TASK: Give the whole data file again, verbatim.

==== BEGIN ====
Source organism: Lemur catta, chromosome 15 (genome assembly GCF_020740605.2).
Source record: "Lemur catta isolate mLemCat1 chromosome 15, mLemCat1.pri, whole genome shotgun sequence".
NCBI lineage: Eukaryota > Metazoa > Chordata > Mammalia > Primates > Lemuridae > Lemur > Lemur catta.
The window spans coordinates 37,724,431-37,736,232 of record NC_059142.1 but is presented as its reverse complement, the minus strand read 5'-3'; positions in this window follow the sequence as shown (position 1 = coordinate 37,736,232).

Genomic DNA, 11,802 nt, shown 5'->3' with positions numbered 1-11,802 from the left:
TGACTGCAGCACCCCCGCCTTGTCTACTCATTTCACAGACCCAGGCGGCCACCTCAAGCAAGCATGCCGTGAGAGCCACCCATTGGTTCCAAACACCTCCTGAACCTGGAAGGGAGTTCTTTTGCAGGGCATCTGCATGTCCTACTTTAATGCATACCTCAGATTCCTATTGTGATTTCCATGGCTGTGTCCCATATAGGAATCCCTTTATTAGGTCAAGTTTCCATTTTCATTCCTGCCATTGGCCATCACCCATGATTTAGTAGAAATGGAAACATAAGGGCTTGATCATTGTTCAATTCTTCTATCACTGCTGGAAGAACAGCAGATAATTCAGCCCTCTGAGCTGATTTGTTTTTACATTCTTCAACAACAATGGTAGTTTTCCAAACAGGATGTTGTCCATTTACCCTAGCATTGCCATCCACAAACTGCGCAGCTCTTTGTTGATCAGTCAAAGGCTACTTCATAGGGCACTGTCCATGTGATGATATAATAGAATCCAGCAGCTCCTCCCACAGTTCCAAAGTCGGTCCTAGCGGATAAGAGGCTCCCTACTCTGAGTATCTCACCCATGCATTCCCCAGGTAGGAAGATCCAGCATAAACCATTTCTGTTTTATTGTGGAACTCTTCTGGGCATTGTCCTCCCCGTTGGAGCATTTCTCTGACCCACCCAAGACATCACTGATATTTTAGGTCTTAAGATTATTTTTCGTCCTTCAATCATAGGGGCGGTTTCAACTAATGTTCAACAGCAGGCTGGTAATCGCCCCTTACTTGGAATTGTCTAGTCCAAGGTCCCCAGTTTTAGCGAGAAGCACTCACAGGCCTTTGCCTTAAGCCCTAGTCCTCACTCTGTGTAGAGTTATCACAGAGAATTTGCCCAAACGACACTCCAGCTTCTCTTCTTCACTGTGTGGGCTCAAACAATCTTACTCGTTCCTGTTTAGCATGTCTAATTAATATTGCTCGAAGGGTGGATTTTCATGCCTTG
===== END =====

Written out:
Source organism: Lemur catta, chromosome 15 (genome assembly GCF_020740605.2).
Source record: "Lemur catta isolate mLemCat1 chromosome 15, mLemCat1.pri, whole genome shotgun sequence".
NCBI lineage: Eukaryota > Metazoa > Chordata > Mammalia > Primates > Lemuridae > Lemur > Lemur catta.
The window spans coordinates 37,724,431-37,736,232 of record NC_059142.1 but is presented as its reverse complement, the minus strand read 5'-3'; positions in this window follow the sequence as shown (position 1 = coordinate 37,736,232).

Genomic DNA, 11,802 nt, shown 5'->3' with positions numbered 1-11,802 from the left:
TGACTGCAGCACCCCCGCCTTGTCTACTCATTTCACAGACCCAGGCGGCCACCTCAAGCAAGCATGCCGTGAGAGCCACCCATTGGTTCCAAACACCTCCTGAACCTGGAAGGGAGTTCTTTTGCAGGGCATCTGCATGTCCTACTTTAATGCATACCTCAGATTCCTATTGTGATTTCCATGGCTGTGTCCCATATAGGAATCCCTTTATTAGGTCAAGTTTCCATTTTCATTCCTGCCATTGGCCATCACCCATGATTTAGTAGAAATGGAAACATAAGGGCTTGATCATTGTTCAATTCTTCTATCACTGCTGGAAGAACAGCAGATAATTCAGCCCTCTGAGCTGATTTGTTTTTACATTCTTCAACAACAATGGTAGTTTTCCAAACAGGATGTTGTCCATTTACCCTAGCATTGCCATCCACAAACTGCGCAGCTCTTTGTTGATCAGTCAAAGGCTACTTCATAGGGCACTGTCCATGTGATGATATAATAGAATCCAGCAGCTCCTCCCACAGTTCCAAAGTCGGTCCTAGCGGATAAGAGGCTCCCTACTCTGAGTATCTCACCCATGCATTCCCCAGGTAGGAAGATCCAGCATAAACCATTTCTGTTTTATTGTGGAACTCTTCTGGGCATTGTCCTCCCCGTTGGAGCATTTCTCTGACCCACCCAAGACATCACTGATATTTTAGGTCTTAAGATTATTTTTCGTCCTTCAATCATAGGGGCGGTTTCAACTAATGTTCAACAGCAGGCTGGTAATCGCCCCTTACTTGGAATTGTCTAGTCCAAGGTCCCCAGTTTTAGCGAGAAGCACTCACAGGCCTTTGCCTTAAGCCCTAGTCCTCACTCTGTGTAGAGTTATCACAGAGAATTTGCCCAAACGACACTCCAGCTTCTCTTCTTCACTGTGTGGGCTCAAACAATCTTACTCGTTCCTGTTTAGCATGTCTAATTAATATTGCTCGAAGGGTGGATTTTCATGCCTTG